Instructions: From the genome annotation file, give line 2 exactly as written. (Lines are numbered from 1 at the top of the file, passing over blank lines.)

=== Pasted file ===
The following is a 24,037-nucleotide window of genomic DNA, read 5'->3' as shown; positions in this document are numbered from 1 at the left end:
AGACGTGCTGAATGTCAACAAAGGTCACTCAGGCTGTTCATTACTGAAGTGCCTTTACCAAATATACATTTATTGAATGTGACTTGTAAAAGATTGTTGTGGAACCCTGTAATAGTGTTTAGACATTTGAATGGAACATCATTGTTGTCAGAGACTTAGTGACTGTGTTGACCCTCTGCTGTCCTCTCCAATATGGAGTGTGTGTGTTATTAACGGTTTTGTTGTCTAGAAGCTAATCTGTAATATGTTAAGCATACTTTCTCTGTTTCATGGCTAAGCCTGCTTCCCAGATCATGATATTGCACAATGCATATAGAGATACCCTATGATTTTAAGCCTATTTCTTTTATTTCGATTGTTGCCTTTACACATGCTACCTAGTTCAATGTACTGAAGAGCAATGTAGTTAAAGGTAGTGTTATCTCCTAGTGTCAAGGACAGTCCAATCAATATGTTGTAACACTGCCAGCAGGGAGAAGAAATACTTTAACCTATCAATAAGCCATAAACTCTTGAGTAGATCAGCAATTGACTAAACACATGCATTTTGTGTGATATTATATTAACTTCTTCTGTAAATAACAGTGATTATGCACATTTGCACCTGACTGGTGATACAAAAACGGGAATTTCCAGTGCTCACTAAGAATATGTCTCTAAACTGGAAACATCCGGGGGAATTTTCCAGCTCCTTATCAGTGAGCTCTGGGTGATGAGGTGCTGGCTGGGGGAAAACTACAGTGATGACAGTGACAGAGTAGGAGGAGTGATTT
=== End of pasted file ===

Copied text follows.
AGACGTGCTGAATGTCAACAAAGGTCACTCAGGCTGTTCATTACTGAAGTGCCTTTACCAAATATACATTTATTGAATGTGACTTGTAAAAGATTGTTGTGGAACCCTGTAATAGTGTTTAGACATTTGAATGGAACATCATTGTTGTCAGAGACTTAGTGACTGTGTTGACCCTCTGCTGTCCTCTCCAATATGGAGTGTGTGTGTTATTAACGGTTTTGTTGTCTAGAAGCTAATCTGTAATATGTTAAGCATACTTTCTCTGTTTCATGGCTAAGCCTGCTTCCCAGATCATGATATTGCACAATGCATATAGAGATACCCTATGATTTTAAGCCTATTTCTTTTATTTCGATTGTTGCCTTTACACATGCTACCTAGTTCAATGTACTGAAGAGCAATGTAGTTAAAGGTAGTGTTATCTCCTAGTGTCAAGGACAGTCCAATCAATATGTTGTAACACTGCCAGCAGGGAGAAGAAATACTTTAACCTATCAATAAGCCATAAACTCTTGAGTAGATCAGCAATTGACTAAACACATGCATTTTGTGTGATATTATATTAACTTCTTCTGTAAATAACAGTGATTATGCACATTTGCACCTGACTGGTGATACAAAAACGGGAATTTCCAGTGCTCACTAAGAATATGTCTCTAAACTGGAAACATCCGGGGGAATTTTCCAGCTCCTTATCAGTGAGCTCTGGGTGATGAGGTGCTGGCTGGGGGAAAACTACAGTGATGACAGTGACAGAGTAGGAGGAGTGATTT